Is the ‘New Normal’ in Agriculture a Myth?

According to Dr. Michael Swanson, Chief Agricultural Economist for Wells Fargo Bank NA, he is often asked by individuals if what is happening today in the world represents “the new normal.” However, he thinks this overlooks an obvious fact.

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“There is no normal,” said Swanson, speaking at the 2021 annual Mid America CropLife Association meeting. “There’s only what we have temporarily.”

In essence, this debate over “the new normal” usually boils down to one factor – change. And this is what the agricultural market, and the entire world, has been dealing with the past few years as the effects of the COVID-19 pandemic have been felt across the globe. “What people are really worried about right now is change,” said Swanson. “What changes are permanent and setting up for the long term, such as technology adoption, and what’s transitory, such as the weather or money exchange rates.”

During his talk, Swanson pointed out that the entire concept of change can encompass three different variables – trends, cycles, and what he called random noise. “If you want to know what any market is going to do, you look for the first two of these and disregard the last one,” he said.

Looking more specifically at the agricultural marketplace, Swanson said that all signs point to 2021 being a “very good year” for everyone involved in the business. “For farmers, we are seeing record crop receipts coming out of the field,” he said. “Corn and soybean yields this year are going to support very good revenues at the farm level. This year, we will have 15 billion-plus bushels of corn to sell, so farmers are getting good returns.”

Furthermore, this should translate into good revenues for many agricultural companies. “The good news for crop input suppliers is we are seeing good food sales at home and away from home,” said Swanson. “And this money tends to flow throughout the entire agriculture system as a result.”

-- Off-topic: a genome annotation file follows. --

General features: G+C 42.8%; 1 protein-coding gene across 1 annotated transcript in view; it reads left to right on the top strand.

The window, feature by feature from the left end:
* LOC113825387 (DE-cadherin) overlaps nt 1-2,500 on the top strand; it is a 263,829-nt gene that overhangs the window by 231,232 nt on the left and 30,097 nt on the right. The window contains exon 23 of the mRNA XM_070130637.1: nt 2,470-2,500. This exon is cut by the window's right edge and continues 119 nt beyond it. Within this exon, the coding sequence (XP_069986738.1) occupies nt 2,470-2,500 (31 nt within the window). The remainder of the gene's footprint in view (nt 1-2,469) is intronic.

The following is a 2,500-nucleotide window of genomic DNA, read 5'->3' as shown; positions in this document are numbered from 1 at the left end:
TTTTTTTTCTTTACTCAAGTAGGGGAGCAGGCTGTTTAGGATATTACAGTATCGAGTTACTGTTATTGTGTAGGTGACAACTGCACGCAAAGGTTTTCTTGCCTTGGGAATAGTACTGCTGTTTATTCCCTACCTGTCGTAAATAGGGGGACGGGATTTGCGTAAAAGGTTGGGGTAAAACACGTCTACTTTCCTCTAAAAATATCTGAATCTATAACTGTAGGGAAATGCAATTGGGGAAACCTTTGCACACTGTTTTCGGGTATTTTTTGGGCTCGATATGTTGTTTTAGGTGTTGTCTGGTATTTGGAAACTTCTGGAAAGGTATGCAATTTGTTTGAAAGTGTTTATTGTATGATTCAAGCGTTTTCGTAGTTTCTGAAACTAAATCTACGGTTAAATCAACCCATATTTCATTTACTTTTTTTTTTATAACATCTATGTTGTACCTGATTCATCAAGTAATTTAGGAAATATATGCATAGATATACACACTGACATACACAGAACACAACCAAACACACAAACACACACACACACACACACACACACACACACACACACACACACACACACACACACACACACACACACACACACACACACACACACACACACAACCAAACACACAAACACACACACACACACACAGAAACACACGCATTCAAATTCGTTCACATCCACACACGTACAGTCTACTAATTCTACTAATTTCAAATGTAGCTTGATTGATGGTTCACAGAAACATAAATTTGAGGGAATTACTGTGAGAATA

Given this performance by the agricultural market in 2021, Swanson said most farmers are feeling good about the prospects for 2022 as well. “Is the farmer feeling confident about the future?” he asked. “The answer is yes.”

However, he added, many farmers tend to live “by looking in their rearview mirror before looking forward.” For many, since 2021 was a good revenue year, they have already booked many of their major expenses for the 2022 growing season, such as cash rents, seeds, fertilizer, and crop protection products.” But others have not followed this same practice, and Swanson foresees potential “yellow flags ahead – in some cases, red flags.”

For one thing, he warned crop input prices for such things as seeds, automation, and crop protection products are expected to raise substantial in 2022. Then there’s fertilizer.

“Over the past 10 years, the prices for nitrogen, phosphorus, and potassium were equal to approximately 19% of corn yields,” said Swanson. “But looking at spot prices, it looks like these inputs will be equal to 24% to 25% of corn yields for 2022 – which are the kinds of percentages we saw back in 2013.”

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In addition, Swanson said that USDA forecast models for the Western U.S. predict the severe drought conditions that occurred in this region throughout 2020 and 2021 “will remain a concern.”

Still, with farmers in other parts of the country enjoying strong yields and pocketing good revenues, Swanson predicts crop input suppliers should see a “good sales year” during the 2022 growing season as a result. However, years beyond 2022 could present a few challenges to this continued growth mode.

“The average price of corn through June 2021 was $6.12 per bushel,” said Swanson. “But I do not think that corn prices will stay above $5 per bushel for a very long period as yields keep increasing. This means for farmers, there is likely to be more concern when they are planning for the 2023 and 2024 growing seasons. There will be a lot more stress in the agricultural community towards the end of 2022 as overall costs catch up the current farm revenue piece.”

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